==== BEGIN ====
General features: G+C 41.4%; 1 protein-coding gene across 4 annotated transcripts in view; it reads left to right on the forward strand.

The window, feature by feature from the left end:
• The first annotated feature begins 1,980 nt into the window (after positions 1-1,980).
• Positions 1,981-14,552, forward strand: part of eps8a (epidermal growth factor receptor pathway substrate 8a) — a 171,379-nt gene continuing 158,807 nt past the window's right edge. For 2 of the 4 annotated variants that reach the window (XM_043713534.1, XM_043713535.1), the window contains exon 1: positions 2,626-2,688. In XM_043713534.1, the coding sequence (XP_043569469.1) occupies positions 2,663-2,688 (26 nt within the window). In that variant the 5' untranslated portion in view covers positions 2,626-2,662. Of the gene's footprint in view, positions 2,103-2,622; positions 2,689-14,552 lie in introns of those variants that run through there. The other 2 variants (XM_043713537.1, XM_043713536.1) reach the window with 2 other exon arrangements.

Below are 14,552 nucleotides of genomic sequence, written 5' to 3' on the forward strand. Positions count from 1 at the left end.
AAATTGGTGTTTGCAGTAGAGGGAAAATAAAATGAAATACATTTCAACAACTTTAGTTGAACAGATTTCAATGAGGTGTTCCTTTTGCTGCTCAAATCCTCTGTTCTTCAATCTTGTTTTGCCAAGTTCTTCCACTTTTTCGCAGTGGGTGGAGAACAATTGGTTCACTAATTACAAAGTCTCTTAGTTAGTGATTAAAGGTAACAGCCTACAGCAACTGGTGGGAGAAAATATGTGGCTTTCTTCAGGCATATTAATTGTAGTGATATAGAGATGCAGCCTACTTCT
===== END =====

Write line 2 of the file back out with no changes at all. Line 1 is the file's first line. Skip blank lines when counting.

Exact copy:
The window, feature by feature from the left end: